I often receive questions regarding Texas employees and when they should receive their final paycheck from their employer. In Texas, the law governing the timing of your final paycheck is the Texas Payday Law, which is similar to the federal Fair Labor Standards Act but includes some additional, state-specific rules for employee wages. Under the Texas Payday Law, you must receive your final paycheck under specific deadlines based upon who terminated your employment.
If you voluntarily ended your employment (and that includes constructive discharge) then your employer must pay your final wages by the next regular pay day. That means even if paid on a monthly cycle your employer can delay paying wages until the next month’s pay date. If your employer ended your employment (you were fired, wrongfully terminated, etc.) then your employer must pay your final wages no later than six days of your discharge. In cases of “mutual separation” where ending employment was an agreed decision, it is usually treated as an involuntary termination. (A wise employer in these cases would pay final wages within six days just to cover itself.)
Bonuses and commissions in Texas
If you receive bonuses or commissions your employer does not have to accelerate these payments. Instead, your employer can pay you on the normal pay date even if that is years down the road. The exception is that if your employer has an acceleration clause in your employment contract, in the bonus or commission agreement, or other employment document governing the bonus or commission structure, then the employer must accelerate payment after you leave the company in whatever way it has agreed or explained it will follow. If you receive other fringe benefits, such as 401k match or health benefits, these will follow the same rule.
How Texas employers screw this up
There are three common ways employer violate the Texas Payday Law by delaying payment of the final wages:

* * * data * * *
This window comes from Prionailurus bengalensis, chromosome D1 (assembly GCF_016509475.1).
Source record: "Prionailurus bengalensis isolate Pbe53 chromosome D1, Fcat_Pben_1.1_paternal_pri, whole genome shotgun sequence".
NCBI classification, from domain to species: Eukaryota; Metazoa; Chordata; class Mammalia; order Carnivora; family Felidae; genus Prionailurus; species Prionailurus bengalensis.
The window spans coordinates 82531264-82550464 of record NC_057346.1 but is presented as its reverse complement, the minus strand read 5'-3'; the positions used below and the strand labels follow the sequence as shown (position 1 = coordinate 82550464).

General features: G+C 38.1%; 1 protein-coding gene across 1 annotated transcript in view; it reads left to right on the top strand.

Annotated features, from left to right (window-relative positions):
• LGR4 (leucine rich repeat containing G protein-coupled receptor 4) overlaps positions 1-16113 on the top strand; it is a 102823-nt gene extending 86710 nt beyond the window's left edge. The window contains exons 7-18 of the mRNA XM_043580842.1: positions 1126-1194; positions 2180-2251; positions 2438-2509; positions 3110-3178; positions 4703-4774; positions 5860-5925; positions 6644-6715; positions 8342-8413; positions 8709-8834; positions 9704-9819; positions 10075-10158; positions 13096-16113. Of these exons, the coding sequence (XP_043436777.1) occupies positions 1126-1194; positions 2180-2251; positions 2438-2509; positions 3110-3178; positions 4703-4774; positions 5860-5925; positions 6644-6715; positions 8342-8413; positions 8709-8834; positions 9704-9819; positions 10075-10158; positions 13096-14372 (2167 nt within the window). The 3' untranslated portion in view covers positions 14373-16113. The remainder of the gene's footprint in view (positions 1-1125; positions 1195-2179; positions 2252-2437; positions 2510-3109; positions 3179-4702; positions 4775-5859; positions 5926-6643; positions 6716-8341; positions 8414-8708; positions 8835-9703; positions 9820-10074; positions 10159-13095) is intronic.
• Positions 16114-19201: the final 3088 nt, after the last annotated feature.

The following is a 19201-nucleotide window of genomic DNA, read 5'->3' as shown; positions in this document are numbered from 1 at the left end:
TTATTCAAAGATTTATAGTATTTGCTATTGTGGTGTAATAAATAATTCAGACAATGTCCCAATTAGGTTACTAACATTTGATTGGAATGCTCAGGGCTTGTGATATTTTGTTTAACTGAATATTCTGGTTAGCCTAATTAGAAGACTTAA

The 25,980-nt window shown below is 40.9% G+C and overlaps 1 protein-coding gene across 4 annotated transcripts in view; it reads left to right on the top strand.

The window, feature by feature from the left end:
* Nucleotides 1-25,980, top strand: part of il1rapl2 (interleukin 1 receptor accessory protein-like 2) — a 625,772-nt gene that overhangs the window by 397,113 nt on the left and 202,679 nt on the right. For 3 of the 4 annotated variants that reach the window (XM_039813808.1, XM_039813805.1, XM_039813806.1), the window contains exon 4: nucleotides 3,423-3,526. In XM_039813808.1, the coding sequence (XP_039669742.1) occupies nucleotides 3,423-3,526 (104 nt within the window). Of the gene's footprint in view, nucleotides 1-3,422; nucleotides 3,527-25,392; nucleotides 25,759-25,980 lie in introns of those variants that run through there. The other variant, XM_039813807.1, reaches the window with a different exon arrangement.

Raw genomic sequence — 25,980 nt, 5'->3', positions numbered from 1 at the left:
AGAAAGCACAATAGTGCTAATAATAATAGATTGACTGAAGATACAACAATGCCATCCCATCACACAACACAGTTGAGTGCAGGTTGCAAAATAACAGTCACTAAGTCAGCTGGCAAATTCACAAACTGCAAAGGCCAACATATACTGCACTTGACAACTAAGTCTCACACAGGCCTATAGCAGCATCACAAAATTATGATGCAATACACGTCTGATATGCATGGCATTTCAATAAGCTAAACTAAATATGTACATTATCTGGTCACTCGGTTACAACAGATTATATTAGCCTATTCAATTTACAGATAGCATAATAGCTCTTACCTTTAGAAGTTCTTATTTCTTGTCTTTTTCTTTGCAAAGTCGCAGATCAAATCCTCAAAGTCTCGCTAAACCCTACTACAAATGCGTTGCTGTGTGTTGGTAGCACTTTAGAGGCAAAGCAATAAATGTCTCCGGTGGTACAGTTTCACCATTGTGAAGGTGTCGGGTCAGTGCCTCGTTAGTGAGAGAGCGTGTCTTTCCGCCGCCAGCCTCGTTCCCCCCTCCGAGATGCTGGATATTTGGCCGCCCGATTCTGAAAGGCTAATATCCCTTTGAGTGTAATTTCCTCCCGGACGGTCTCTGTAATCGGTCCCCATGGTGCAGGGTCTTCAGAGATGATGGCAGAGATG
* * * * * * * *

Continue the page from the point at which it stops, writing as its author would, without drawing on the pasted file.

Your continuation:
1. The employer cannot afford to pay the wages. This doesn’t happen as frequently as the other two reasons but in smaller companies this happens on occasion where the employer discharges one or more employees because business is bad and can’t afford to timely pay wages. Not having the money to pay wages is no justification under the law. The employee already performed the work so the employer owes timely payment of the wages.
The problem here is that if the employer does not have the money to pay wages it will require a lengthy process of getting a lien (either through an administrative process or a lawsuit) on the employer’s property and ordering a sale through the sheriff’s office. In addition to the long delay in receiving wages the problem is that if the employer goes all that time and cannot pay the wages then the employer is probably going to declare bankruptcy and that will make it even more difficult to get paid.
2. The employer refuses to pay wages in retribution for something the employee did. Sometimes employers withhold the last paycheck to retaliate against the employee because the employee did something employer disliked. The employer may be hostile towards the employee for filing an employment discrimination charge with the EEOC or TWC or the employer might be mad that the employee is leaving for a competitor. This is no excuse for the employer to withhold payment of wages.
3. The employer is using the final paycheck as collateral to get the employee to do something. This is the most common reason why employers withhold timely payment of the last paycheck. They may want company equipment returned, a waiver of liability signed, a waiver of claims against the employer signed, password access to business accounts, etc. and to get you to do what they want they will make you act first before you are paid. This is never legal.
Your employer can have you sign a document before termination that you agree to take certain steps to receive your final paycheck. That is enforceable; but it does not allow your employer to delay payment. If you violate that agreement your employer must pay at least minimum wage for the hours on that last paycheck; but it does not have to pay you more than whatever you agreed to in that agreement.
What to do if your employer does not pay your last paycheck on time
If your employer fails to pay your check on time you should request it directly to the employer. It’s best to do this in writing if you can. Fax or email works best because it is immediate, rather than sending a letter by mail. If your employer does not make prompt payment then you can file a wage claim with the Texas Workforce Commission. Your employer may also receive civil and criminal penalties for failure to pay wages on time.
However, if you find yourself in this situation then contact my office to discuss your situation first. If your employer has issues with your wages there may be other claims against your employer. Talk to a Texas employment lawyer about your situation before taking further action. Some acts, like filing a claim with the TWC. can limit your future remedies–even for other employment law claims.
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